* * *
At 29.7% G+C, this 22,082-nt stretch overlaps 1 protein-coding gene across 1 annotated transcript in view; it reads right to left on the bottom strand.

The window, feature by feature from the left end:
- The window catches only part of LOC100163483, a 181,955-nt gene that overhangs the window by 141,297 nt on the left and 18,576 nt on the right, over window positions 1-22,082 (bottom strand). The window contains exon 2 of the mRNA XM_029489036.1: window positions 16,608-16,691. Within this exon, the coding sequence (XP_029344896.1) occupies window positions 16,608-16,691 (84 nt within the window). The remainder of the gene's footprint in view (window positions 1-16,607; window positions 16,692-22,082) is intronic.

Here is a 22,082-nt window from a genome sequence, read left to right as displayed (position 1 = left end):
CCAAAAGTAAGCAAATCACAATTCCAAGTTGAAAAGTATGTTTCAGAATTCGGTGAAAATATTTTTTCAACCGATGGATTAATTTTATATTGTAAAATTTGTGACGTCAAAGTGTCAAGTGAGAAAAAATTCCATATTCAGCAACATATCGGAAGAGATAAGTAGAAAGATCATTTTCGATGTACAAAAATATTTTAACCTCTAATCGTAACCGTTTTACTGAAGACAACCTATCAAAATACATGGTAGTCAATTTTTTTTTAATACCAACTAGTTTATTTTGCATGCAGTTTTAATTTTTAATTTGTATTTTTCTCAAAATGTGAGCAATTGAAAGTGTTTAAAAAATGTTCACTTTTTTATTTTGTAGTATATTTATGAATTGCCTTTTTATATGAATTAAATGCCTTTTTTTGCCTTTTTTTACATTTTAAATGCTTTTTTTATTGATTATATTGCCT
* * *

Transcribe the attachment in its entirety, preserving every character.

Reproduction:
At 29.7% G+C, this 22,082-nt stretch overlaps 1 protein-coding gene across 1 annotated transcript in view; it reads right to left on the bottom strand.

The window, feature by feature from the left end:
- The window catches only part of LOC100163483, a 181,955-nt gene that overhangs the window by 141,297 nt on the left and 18,576 nt on the right, over window positions 1-22,082 (bottom strand). The window contains exon 2 of the mRNA XM_029489036.1: window positions 16,608-16,691. Within this exon, the coding sequence (XP_029344896.1) occupies window positions 16,608-16,691 (84 nt within the window). The remainder of the gene's footprint in view (window positions 1-16,607; window positions 16,692-22,082) is intronic.

Here is a 22,082-nt window from a genome sequence, read left to right as displayed (position 1 = left end):
CCAAAAGTAAGCAAATCACAATTCCAAGTTGAAAAGTATGTTTCAGAATTCGGTGAAAATATTTTTTCAACCGATGGATTAATTTTATATTGTAAAATTTGTGACGTCAAAGTGTCAAGTGAGAAAAAATTCCATATTCAGCAACATATCGGAAGAGATAAGTAGAAAGATCATTTTCGATGTACAAAAATATTTTAACCTCTAATCGTAACCGTTTTACTGAAGACAACCTATCAAAATACATGGTAGTCAATTTTTTTTTAATACCAACTAGTTTATTTTGCATGCAGTTTTAATTTTTAATTTGTATTTTTCTCAAAATGTGAGCAATTGAAAGTGTTTAAAAAATGTTCACTTTTTTATTTTGTAGTATATTTATGAATTGCCTTTTTATATGAATTAAATGCCTTTTTTTGCCTTTTTTTACATTTTAAATGCTTTTTTTATTGATTATATTGCCT